Sunday, July 10, 2016

In the Waning Days

This deployment was nothing like the last one in many ways. If you have been a reader of my blog, you know I've been totally absent. Last time John was gone I would write 3 or more times per week; it was my outlet and my saving grace, but it wasn't to be this time. The world has changed, we are more interconnected, and I simply didn't feel safe with "anyone" (or even my small group of readers) knowing that I was home alone with two kids for eight months. Especially with the mission my husband and his squadron was tasked with.

It was different in many other ways too. My kids are older and so I was definitely less drained and had more time to myself than 2011. I had a much larger "village" with school, sports, dance, friends, and friends who became family. I live in a wonderful neighborhood in a beautiful area with gorgeous weather. The lonely, physically exhausting deployment of 2011 was not repeated and I am grateful.

We are in the waning days. There is a bright light at the end of this long tunnel.

I am so proud. Proud of my husband for his service and sacrifice. Proud of my kids for their strength and good nature. Proud of my fellow navy wives - some going through their first deployment, others going through their 7th or more. Proud of myself for juggling the many tasks and roles somewhat gracefully over the past 240 days.

It is a controversy in the military community about whether military families actually "serve" the nation. Make any mention about a spouse taking an ounce of credit for her servicemember and you are met with a chorus of internet disdain (just google "dependa" if you want a taste of that vitriol). And while you'll never see me sporting a bumper sticker proclaiming that as a Navy wife that I have the "toughest job", I also do not believe that families and kids have "nothing" to do with the success of the US military. No, I wasn't issued to my husband, but my husband wouldn't serve if he couldn't do so with the kids and I by his side. And while my kids aren't flying off an aircraft carrier every day, they are definitely cuddling their daddy dolls and longing for their father every night. My kids have sacrificed. My fellow Navy wives have sacrificed, and I have sacrificed. I am okay saying that, proud even.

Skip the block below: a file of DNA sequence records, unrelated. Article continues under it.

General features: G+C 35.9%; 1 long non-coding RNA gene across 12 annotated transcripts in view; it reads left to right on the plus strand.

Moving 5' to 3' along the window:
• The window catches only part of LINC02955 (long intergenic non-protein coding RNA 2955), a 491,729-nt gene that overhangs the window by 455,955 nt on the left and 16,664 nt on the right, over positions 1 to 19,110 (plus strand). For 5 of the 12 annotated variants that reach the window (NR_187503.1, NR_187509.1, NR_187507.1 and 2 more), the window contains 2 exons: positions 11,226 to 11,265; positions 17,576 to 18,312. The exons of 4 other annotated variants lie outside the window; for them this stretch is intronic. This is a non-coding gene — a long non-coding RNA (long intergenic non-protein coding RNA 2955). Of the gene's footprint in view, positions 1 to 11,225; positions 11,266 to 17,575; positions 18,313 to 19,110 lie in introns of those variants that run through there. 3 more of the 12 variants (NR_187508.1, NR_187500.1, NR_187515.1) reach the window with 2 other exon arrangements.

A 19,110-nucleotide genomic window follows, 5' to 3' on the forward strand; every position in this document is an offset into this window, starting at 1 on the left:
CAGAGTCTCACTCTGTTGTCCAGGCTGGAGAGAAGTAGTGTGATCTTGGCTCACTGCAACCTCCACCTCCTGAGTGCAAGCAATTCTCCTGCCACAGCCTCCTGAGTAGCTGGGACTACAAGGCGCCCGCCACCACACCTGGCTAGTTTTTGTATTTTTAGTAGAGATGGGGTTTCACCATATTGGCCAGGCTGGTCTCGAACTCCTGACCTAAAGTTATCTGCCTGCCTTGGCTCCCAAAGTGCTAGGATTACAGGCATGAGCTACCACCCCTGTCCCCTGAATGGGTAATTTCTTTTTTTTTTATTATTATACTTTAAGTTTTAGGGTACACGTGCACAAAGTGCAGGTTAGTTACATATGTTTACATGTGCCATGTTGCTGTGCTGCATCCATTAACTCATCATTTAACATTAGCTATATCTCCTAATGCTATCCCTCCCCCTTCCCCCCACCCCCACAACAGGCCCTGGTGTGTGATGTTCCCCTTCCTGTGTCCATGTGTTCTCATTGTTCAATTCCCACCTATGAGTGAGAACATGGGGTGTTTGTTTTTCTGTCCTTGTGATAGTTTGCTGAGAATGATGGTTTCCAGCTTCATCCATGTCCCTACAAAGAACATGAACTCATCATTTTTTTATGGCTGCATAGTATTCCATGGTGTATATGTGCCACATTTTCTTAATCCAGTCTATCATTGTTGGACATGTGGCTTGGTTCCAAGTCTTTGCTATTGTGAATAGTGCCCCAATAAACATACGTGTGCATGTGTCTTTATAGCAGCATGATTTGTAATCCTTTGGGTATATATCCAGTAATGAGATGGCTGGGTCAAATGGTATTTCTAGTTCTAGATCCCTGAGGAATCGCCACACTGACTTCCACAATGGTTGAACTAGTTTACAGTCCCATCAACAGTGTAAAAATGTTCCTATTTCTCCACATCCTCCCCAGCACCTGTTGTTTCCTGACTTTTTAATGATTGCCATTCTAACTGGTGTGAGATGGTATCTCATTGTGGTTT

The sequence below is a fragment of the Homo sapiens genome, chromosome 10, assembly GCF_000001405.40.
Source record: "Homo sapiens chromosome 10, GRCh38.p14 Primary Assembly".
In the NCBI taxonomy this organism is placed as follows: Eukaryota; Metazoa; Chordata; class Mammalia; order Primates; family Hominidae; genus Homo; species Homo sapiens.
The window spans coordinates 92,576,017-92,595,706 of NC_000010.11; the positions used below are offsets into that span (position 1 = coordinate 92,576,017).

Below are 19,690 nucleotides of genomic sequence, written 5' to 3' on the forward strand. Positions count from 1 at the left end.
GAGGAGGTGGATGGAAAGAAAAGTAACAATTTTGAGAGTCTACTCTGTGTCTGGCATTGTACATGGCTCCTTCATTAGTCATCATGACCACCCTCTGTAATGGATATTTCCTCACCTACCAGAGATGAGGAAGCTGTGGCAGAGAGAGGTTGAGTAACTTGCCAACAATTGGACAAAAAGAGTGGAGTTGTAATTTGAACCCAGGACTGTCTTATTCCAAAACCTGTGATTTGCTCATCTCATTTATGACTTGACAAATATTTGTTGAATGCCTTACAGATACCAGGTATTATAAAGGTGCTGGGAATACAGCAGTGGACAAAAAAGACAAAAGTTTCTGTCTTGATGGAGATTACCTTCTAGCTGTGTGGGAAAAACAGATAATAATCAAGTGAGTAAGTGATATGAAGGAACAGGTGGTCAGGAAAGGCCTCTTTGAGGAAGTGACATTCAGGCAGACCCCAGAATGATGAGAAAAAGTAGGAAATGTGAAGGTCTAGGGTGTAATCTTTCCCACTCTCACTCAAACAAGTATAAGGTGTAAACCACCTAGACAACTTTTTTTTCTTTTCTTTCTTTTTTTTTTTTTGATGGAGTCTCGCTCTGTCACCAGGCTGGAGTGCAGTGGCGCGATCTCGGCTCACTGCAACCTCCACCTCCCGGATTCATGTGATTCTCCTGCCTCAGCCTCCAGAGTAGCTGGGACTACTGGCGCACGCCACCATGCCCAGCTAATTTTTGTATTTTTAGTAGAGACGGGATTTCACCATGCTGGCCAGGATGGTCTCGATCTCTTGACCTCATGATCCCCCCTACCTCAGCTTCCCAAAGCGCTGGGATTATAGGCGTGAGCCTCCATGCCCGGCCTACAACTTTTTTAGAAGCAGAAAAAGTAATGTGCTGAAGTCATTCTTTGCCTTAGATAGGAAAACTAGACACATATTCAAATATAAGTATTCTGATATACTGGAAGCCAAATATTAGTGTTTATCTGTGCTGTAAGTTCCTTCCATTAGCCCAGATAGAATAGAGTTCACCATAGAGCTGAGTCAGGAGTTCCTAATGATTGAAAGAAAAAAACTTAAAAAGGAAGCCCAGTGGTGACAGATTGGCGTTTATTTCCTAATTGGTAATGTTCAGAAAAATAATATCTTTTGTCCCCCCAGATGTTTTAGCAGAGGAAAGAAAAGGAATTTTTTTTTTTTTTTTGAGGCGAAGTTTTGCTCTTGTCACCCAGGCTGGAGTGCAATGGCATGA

Every month we would send a box out to the squadron to brighten their days and decorate their space seasonally. On one of the last months we sent out a box with a "Here Comes the Sun" theme. I asked the families in our squadron to submit a photo or video with what they are most excited to do once their sailor gets home. As I opened emails with submissions I was struck with how simple some of the wishes were. "Play with my toys", "snuggles", and "sharing pizza" were some of the popular ones. For others, the request was more serious and heart wrenching, "I can't wait for you to meet your son".

Wallbanger "Here Comes the Sun" video, 2016 (sorry it isn't embedded, just click the link and it should work):


These are sacrifices. These families are serving in their own way. No, it doesn't take away from the men and women standing the watch, manning the rails, sleeping aboard the carrier, and flying thousands of missions. The Truman will have traversed over 50,000 miles of ocean on this deployment and they deserve all of the accolades. But as I kiss my kids goodnight over the next few nights, the last nights of deployment, I know that they have served too.


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Hi, I'm Jill!

Hi, I'm Jill!
Extrovert. Mom of two. Wife of a cute Naval Aviator. Lover of wine. When I'm not chasing my two kids around town you will find me writing, taking too many photos, and researching the ten future areas the Navy could potentially (but probably won't) PCS us. We are fish out of water, landlocked at 7,000 feet. For now.

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